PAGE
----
The cases at UCTH have been disturbing. A 3-year-old was treated for hearing loss. An adult suffered cardiac arrhythmia after self-medicating on chloroquine, and a 67-year-old arrived at the hospital in a coma as a result of chloroquine intoxication. Dozens of others have suffered troubling side effects ranging from severe rashes to respiratory problems.
But in a city where quackery is rampant, with many patent medicine dealers and where even private pharmacists take up the role of doctors, the severity of the damage chloroquine does to users may not completely be known, as many prefer to seek treatment and medical counsel from these medicine dealers and pharmacists.
“Many are scared of coming to the hospital either because of cost or perhaps it's more convenient to visit nearby pharmacies,” said Dr. Anyachi. “But there are some pharmacists who've called us to report that some people they administered chloroquine to are experiencing severe side effects.”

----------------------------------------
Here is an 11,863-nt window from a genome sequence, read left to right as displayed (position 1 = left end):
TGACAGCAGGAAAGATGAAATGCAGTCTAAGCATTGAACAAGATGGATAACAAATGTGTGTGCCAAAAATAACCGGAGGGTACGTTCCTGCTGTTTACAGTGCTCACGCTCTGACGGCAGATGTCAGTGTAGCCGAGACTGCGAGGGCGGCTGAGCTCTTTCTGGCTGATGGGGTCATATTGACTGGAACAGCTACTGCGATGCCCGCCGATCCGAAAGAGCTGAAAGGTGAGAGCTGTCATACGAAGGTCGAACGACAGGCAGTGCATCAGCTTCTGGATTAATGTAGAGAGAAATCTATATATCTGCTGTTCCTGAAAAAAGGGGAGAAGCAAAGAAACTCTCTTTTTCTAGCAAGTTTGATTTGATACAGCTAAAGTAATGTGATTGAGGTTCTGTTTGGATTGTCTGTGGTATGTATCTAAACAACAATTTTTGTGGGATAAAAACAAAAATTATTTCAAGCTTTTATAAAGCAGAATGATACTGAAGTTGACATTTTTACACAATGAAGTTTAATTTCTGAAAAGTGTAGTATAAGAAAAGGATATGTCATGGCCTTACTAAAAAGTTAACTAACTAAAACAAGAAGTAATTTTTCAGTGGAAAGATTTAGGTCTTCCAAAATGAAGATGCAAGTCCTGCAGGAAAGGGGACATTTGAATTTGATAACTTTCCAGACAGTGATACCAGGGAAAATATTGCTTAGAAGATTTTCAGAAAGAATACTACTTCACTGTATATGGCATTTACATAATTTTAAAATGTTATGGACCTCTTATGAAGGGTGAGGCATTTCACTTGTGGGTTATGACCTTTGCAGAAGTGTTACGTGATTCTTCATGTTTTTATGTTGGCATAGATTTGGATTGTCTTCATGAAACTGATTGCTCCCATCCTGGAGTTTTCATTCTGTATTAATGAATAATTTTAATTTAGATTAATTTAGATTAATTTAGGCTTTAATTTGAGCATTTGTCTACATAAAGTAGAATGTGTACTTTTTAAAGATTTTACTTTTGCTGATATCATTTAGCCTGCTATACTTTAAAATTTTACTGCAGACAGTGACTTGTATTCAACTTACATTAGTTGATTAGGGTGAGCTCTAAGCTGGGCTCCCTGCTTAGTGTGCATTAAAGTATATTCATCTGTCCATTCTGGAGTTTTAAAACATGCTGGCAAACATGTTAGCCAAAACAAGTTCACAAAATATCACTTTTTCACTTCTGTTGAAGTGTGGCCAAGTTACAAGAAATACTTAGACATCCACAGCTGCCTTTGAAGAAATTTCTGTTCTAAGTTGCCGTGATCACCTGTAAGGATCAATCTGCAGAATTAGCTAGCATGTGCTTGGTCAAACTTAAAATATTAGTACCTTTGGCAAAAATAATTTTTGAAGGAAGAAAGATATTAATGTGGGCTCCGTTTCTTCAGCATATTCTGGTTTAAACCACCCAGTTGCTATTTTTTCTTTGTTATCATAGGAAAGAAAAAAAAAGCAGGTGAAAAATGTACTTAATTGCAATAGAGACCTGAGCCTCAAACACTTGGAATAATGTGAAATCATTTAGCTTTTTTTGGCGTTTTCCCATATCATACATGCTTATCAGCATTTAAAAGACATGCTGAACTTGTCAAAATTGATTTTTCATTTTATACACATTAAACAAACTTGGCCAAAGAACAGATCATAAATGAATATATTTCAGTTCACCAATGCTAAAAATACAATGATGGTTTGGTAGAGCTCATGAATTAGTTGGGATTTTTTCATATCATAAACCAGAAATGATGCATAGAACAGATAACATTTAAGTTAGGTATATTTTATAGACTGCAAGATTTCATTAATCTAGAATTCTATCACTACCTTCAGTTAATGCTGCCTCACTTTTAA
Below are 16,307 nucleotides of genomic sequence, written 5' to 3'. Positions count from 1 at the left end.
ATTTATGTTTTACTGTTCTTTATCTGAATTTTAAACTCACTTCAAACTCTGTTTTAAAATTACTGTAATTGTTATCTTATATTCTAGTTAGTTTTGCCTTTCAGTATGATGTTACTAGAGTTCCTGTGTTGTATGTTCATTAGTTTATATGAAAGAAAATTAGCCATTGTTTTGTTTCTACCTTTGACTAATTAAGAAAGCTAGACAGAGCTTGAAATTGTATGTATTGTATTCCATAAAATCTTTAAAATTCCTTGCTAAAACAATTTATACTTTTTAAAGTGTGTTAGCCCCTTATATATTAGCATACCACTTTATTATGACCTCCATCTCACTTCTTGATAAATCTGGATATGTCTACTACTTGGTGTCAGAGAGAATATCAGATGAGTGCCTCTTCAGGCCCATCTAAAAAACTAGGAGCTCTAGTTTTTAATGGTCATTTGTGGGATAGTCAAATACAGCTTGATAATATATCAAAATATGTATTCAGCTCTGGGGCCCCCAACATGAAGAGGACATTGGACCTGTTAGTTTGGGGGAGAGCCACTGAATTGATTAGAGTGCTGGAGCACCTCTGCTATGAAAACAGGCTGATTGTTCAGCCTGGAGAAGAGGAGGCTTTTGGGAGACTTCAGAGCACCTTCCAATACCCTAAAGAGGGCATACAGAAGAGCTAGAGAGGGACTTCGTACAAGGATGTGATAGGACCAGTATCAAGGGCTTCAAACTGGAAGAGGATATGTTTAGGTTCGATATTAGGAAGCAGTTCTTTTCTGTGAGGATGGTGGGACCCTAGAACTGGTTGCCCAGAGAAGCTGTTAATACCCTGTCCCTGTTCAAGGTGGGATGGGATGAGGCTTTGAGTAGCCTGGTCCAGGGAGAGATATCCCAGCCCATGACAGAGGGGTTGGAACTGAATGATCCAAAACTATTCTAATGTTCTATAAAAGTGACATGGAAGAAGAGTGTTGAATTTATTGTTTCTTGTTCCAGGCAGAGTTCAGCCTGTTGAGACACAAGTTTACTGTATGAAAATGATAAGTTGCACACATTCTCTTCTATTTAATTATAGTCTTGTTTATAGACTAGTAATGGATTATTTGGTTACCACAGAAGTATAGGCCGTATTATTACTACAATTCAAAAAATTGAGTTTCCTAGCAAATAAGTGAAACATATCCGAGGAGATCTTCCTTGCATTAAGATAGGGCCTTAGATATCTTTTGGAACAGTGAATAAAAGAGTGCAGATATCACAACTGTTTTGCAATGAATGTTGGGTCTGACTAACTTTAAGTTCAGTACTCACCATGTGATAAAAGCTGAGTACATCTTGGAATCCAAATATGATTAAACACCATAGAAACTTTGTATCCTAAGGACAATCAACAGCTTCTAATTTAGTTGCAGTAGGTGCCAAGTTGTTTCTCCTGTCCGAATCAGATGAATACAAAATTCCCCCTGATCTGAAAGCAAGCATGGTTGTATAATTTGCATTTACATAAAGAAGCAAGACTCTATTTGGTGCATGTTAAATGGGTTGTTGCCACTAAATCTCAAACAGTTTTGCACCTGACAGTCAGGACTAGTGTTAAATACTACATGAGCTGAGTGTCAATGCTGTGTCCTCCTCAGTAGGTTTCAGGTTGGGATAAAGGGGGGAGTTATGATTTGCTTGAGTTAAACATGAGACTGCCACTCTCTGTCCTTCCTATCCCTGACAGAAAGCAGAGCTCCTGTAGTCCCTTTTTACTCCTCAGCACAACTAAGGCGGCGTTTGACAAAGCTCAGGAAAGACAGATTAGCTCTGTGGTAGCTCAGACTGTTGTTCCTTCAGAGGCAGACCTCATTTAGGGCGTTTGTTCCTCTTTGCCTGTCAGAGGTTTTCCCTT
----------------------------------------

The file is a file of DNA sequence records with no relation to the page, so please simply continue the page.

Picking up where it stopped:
Health authorities in Nigeria have not fully approved the use of hydroxychloroquine to treat coronavirus patients. The National Agency for Food and Drug Administration and Control (NAFDAC), Nigeria's own version of the FDA, recently said the drug was still undergoing clinical trials which will take between three to four months to conclude—although initial data has shown the drug worked “at a mild stage” for some coronavirus patients.
“Nobody should buy chloroquine and use it,” Mojisola Adeyeye, NAFDAC’s director-general, warned in May, while addressing reporters in Nigeria's capital city of Abuja. “So far, no group or individual has proffered any solution to the treatment or management of the pandemic.”